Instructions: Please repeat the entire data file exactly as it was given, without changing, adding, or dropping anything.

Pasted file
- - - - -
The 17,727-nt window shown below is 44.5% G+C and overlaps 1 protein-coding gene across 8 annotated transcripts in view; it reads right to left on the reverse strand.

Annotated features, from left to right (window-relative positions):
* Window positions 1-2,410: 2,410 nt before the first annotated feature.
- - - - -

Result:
The 17,727-nt window shown below is 44.5% G+C and overlaps 1 protein-coding gene across 8 annotated transcripts in view; it reads right to left on the reverse strand.

Annotated features, from left to right (window-relative positions):
* Window positions 1-2,410: 2,410 nt before the first annotated feature.